.health sets the prices and then GoDaddy is allowed a bit of a markup. This is business. That’s always what happens. Some domains are normal. Others are premium. The Registry sets which domain names carry a higher price in a database and then the Registrar just bumps up that price a bit to cover their costs. (Be really clear here: the Registrar has to make some money on this transaction or they’d go out of business.)

The handshakes are, in simplest form, like this:

  1. Customer visits registrar.
  2. Customer checks availability of domain name. (Registrar checks with Registry)
  3. Registrar probably issues a very brief temporary “hold” on that domain so that no one else takes it during this transaction. (I didn’t confirm this.)
  4. Customer sees listed price that Registrar displays based on data from Registry+markup
  5. Customer clicks purchase and confirms financial details.
  6. Registrar confirms the purchase on screen.
  7. Registrar emails confirmation to customer.
  8. Registrar messages Registry and says, “Give us that domain. Here’s the price.”
  9. Registry normally says “Hey sure. Here’s the domain. Thanks.” (***)
  10. Transaction is complete.

What happened to Jacq (and/or what could happen to you) is this:

  • Registrar displays price. Jacq buys at that price.
  • Registrar tells Registry “Hey, give us that domain at that price.”
  • (***)Registry tells Registrar, “Wait. That’s not the price in our system. Reject this.”
  • Registrar then cancels the order and refunds Jacq (spitting the domain back into the available domain pools).
  • Registrar emails Jacq saying they canceled her order (with a really poorly worded email).
  • Upset Jacq.
  • Jacq calls customer service and gets bad/wrong information and no further recourse. Is told basically that instead of $99.99, the domain now costs $649, which makes Registrar look greedy, bad, wrong, and deceptive.
  • Angry Jacq. Angry Chris. Grumpy blog post.

Now, I want to walk through what needs to change in this, and some really good opportunities for Registrars such as GoDaddy and others. (This could’ve likely happened with any Registrar.)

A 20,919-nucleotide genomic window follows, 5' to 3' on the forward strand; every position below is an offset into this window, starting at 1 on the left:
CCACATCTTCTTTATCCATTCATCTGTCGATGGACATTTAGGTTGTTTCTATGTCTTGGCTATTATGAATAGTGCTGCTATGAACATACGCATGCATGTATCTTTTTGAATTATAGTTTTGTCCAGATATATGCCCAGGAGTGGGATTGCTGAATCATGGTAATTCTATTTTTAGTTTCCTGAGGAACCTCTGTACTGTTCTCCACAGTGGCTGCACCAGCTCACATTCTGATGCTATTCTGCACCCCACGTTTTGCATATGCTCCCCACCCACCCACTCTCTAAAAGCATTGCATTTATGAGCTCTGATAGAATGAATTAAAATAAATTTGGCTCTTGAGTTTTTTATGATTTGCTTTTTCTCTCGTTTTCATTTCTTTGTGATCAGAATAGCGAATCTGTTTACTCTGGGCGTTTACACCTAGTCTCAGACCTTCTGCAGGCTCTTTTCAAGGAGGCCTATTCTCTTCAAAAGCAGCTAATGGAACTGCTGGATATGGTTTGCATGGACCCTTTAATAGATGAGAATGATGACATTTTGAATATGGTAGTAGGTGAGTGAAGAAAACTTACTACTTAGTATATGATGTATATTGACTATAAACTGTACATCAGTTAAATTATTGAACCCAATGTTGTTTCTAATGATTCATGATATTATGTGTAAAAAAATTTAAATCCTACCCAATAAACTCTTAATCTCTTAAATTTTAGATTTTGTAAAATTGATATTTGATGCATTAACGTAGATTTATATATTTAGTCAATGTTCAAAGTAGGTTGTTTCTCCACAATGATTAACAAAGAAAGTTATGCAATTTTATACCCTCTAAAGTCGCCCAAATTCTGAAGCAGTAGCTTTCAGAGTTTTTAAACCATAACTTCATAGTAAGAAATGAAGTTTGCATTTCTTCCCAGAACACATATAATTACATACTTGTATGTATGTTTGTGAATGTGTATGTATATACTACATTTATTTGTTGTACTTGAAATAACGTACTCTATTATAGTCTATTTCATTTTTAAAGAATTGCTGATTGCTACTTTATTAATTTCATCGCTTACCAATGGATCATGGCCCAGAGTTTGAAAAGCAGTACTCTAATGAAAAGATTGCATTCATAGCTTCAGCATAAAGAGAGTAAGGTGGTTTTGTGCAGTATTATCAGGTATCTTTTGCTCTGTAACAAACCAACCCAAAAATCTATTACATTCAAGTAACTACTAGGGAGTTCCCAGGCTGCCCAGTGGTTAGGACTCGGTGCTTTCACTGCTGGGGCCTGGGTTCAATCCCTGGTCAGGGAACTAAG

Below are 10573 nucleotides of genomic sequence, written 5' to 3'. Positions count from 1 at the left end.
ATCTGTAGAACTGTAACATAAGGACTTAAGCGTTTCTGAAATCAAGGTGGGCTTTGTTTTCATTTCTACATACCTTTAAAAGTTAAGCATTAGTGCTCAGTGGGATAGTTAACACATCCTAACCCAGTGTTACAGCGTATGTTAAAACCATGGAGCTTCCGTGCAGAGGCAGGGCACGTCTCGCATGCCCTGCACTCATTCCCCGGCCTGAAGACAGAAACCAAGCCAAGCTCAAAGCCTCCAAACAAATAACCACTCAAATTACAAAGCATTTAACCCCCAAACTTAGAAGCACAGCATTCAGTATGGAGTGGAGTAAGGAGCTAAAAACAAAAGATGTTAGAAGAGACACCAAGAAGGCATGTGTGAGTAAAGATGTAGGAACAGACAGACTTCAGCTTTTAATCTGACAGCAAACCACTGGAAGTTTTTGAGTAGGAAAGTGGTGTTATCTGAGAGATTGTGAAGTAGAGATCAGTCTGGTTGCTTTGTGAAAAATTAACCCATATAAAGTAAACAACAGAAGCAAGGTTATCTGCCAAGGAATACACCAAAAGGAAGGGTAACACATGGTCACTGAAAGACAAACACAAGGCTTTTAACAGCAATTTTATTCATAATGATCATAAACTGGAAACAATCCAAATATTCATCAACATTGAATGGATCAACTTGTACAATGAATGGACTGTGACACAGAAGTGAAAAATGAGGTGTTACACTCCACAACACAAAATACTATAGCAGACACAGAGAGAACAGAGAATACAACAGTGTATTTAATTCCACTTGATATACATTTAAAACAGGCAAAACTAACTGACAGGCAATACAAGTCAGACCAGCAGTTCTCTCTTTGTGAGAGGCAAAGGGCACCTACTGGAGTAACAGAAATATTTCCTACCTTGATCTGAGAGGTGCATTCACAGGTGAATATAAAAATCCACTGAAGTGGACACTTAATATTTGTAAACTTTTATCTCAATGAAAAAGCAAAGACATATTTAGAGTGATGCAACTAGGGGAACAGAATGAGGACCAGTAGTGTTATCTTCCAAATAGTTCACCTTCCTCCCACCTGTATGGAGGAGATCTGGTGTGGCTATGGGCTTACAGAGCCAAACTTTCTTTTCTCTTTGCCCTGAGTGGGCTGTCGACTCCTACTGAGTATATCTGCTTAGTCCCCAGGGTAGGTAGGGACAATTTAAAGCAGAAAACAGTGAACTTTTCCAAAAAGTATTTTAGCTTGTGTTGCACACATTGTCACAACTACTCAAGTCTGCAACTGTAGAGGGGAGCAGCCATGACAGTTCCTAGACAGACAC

Finally, How to Improve the Domain Purchasing Process

I have to say this up front: if this whole thing operated on a blockchain, this wouldn’t have happened this way. But that’s for the future. Let’s talk about now.

  1. GoDaddy must improve the process of price verification before putting available domains up on their site. If the price says $99.99, then that’s the price. No matter who’s at fault here (and it seems like it might be .health from what I was told), the price facing the customer must be honored by the vendor taking that money.
  2. The availability/purchase experience is clearly done in some kind of batch format and not real time. With something as important as a domain purchase, there either must be a real time option available OR there has to be a lot more/better communication flow explaining this experience. (Jacq and I have been buying domains for years – she has hundreds of them – and we never knew about this Registrar-Registry handshake and opportunity for rejection until now.)
  3. This can’t have been the first time someone went through this. A customer service refresh training has to happen.
  4. Customer service should never deny a supervisor or a supervisor callback. Ever. Resolution is far more cost effective than leaving a customer in a bad state. Dozens and dozens of people shared their frustrating stories of no resolution with GoDaddy upon reading my article. The whole reason I posted this was to flag that “regular” people who aren’t loudmouth bloggers/influencers wouldn’t have been able to resolve this easily. Nothing in Jacq’s experience shows otherwise.